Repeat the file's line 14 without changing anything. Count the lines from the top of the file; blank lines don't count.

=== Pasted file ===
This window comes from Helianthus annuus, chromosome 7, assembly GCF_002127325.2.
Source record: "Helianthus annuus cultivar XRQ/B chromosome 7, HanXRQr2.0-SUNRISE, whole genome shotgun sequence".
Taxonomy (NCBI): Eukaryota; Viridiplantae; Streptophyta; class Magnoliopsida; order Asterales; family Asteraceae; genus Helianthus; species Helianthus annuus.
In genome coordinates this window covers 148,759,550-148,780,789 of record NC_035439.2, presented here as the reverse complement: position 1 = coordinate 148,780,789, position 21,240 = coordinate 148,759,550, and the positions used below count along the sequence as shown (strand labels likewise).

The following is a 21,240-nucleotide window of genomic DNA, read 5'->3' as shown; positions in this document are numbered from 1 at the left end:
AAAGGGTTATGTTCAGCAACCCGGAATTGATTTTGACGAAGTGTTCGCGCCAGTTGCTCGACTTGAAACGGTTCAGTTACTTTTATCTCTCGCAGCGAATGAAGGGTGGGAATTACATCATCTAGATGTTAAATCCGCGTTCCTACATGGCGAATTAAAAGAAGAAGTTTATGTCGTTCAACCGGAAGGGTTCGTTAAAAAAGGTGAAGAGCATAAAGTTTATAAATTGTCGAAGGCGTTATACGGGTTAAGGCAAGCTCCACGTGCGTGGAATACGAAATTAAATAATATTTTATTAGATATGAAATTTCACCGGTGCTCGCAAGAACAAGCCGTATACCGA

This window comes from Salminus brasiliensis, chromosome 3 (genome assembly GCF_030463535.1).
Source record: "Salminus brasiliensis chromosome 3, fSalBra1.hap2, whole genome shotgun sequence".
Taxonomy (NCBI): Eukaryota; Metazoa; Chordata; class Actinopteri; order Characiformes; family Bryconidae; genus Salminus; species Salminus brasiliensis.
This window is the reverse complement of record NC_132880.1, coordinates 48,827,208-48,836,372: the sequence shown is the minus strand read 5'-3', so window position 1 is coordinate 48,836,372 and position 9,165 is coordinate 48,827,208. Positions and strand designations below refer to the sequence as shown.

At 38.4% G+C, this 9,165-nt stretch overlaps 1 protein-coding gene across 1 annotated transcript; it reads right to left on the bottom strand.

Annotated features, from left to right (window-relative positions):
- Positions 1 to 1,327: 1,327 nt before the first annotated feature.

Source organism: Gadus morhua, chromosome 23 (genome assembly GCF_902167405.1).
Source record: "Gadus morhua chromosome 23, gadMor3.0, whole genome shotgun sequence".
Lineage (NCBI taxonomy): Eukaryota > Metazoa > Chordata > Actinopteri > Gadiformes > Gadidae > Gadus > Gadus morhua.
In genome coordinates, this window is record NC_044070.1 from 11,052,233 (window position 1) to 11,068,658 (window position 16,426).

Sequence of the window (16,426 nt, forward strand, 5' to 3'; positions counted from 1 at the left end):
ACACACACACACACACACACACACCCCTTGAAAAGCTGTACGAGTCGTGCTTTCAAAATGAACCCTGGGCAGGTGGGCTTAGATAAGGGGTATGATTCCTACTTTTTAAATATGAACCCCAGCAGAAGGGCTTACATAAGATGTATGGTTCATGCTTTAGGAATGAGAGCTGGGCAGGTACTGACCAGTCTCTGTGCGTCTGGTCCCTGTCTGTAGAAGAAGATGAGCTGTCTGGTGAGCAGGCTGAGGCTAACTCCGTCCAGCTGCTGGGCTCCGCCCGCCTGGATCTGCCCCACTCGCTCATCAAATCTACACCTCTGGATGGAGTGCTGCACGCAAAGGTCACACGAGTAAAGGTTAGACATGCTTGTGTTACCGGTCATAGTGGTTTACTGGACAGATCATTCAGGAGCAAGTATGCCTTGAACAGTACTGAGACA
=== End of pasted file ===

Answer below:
Source organism: Gadus morhua, chromosome 23 (genome assembly GCF_902167405.1).